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Just as the image of a clownfish nestled in a sea anemone evokes for many people the beauty and wonder of a coral reef, the image of a sea star is probably the single icon of the oceanic realm. No animals like these various kinds of star-shaped creatures are found on land or in freshwater environments; they are found only in marine environments. Seen only in photographs, at the sea shore, or by divers in oceanic environments, sea stars decidedly characterize their environment as one different from that of most human endeavors. Without a head, or even a front or back end, and with a structure based on fives, sea stars are decidedly alien animals. They are quite literally like nothing on the dry earth's surface. Probably because of their strange appearance, and oceanic symbolism, they are popular aquarium animals. Of course, it doesn't hurt that they are often brightly colored and quite beautiful.

In general, however, sea stars are not animals that do well in home aquaria. Because of their requirements for full oceanic salinity and delicate internal anatomy, they often do not seem to pass through the transition from nature to the home aquarium unscathed; more often than not they die within a few days of being added to the tank. If they do make a successful transition into the home aquarium, however, they may do well provided the aquarist can provide them with some appropriate food.

The sea stars in this slide presentation come from two substantially different groups of animals placed by scientists in the group called the Phylum Echinodermata. These are the sea stars proper (known as the Class Asteroidea) and the brittle or serpent stars (known as the Class Ophiuroidea). The true sea stars are characterized by more of a star shape, with the central body not generally discretely separated from the legs. They often have a fleshy appearance and they typically move by the action of several hundred to several thousand small tube feet projecting from the bottom of the animal. Although they are generally found with five rays, many sea star species have more than five rays, and some may have fewer. Brittle or serpent stars have a discrete central body and five rays that are snake like, often with long spines visible off of each side. While they have tube feet they move more by the action of the arms which pull or push them along.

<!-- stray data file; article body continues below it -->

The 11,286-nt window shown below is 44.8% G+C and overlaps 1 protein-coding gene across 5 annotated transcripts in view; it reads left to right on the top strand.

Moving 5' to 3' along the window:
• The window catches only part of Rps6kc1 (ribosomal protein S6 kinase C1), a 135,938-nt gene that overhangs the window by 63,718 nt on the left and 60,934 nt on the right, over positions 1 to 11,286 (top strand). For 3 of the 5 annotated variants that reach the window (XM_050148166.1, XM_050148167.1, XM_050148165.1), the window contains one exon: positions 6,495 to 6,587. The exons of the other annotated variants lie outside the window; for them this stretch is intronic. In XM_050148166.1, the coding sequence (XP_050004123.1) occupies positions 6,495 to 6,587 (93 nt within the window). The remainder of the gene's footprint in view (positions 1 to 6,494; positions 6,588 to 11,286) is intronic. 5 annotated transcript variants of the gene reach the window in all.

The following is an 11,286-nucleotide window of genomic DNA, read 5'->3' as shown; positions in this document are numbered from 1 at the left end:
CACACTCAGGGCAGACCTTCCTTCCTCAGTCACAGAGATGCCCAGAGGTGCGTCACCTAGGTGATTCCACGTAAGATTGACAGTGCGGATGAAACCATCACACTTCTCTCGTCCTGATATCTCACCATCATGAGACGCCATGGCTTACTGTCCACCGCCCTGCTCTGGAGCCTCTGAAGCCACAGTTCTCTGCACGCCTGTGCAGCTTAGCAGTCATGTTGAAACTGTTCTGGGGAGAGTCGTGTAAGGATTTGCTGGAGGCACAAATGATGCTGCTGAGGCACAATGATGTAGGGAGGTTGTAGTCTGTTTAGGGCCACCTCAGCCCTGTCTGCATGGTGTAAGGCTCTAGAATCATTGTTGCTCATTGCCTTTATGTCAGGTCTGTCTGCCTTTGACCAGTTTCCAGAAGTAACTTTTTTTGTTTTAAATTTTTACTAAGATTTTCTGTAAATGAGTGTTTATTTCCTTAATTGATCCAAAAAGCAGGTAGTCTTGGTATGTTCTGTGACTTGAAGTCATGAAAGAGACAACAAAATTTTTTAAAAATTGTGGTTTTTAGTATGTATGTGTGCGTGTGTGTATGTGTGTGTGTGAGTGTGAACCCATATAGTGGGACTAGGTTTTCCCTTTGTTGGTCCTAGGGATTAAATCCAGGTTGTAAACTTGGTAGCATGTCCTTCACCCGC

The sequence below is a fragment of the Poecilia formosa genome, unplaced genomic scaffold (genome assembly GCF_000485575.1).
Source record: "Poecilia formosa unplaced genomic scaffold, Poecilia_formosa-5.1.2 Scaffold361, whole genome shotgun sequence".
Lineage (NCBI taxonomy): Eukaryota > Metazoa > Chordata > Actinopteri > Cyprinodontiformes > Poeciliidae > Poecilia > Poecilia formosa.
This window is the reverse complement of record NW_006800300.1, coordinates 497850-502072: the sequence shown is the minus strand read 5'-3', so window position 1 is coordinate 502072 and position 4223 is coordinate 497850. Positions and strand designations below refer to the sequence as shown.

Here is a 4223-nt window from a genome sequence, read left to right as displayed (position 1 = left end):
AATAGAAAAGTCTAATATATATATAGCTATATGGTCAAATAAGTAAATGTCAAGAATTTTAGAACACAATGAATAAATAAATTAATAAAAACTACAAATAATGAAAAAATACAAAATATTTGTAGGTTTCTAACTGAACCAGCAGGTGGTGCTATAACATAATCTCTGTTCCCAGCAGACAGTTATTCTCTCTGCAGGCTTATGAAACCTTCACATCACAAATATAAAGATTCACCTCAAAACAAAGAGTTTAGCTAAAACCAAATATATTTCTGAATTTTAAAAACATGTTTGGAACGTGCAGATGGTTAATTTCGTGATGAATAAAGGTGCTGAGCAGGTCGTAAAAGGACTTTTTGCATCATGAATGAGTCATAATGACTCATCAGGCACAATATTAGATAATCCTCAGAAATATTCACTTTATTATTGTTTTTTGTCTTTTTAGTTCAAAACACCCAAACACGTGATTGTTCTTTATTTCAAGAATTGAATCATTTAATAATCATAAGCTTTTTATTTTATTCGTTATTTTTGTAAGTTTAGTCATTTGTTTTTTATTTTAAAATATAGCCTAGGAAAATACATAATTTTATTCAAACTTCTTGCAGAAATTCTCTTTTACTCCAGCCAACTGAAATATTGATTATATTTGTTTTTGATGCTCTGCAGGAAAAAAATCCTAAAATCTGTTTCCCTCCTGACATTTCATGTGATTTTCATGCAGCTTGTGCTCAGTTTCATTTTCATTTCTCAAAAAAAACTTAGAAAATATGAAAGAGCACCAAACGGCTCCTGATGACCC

True sea stars are more delicate than are the brittle stars, and relatively fewer species are successfully kept by aquarists. Success in keeping these animals must be measured in the number of years that they are kept. They don't die of old age, and may die of malnutrition slowly, so an aquarist can't count themselves as successful until they have kept the animal for more than a couple of years. The brightly colored Linckia stars, or their near relatives, characterized by long narrow finger-like arms and a small central disk, are probably the best bets for aquarium survival for moderately large true sea stars. They seem to feed on detritus and surface biofilms, and provided they are not too big for the aquarium, they may do well.

Brittle stars are, by and large, easier to keep than are their asteroid cousins. They seem to have more latitude in acceptable food, and that probably makes the difference. Many of them can be fed on just about any meaty food, and some are good scavengers. A few, such as the large green Ophiarachna incrassata, will find their own food if not kept well fed. This particular star, which may reach 18 inches from arm tip to arm tip, has been seen to eat several different kinds of aquarium fish, as well as capturing and eating live shrimp, and other brittle stars.

If chosen well, and acclimated carefully, sea stars may make a beautiful addition to a reef tank, but the aquarist need not maintain these large, often delicate, animals to have a sea star presence in their tanks. Even without actively choosing them, some smaller sea stars are commonly found in aquaria. Small brittle star species are very common in many aquaria where they live as scavengers or suspension feeders. Often overlooked, the populations in aquaria of these animals may be huge, literally thousands per tank. One or two small species of asteroid sea stars are also occasionally found in tanks in large numbers, adding to the diversity and interest in a well-established aquarium.

Text by Ronald L. Shimek, Ph. D.
Photos by Reef Central members.
Many thanks to John Love (Rock Anemone) for his assistance with this project.

Reefkeeping Magazine™ Reef Central, LLC-Copyright © 2008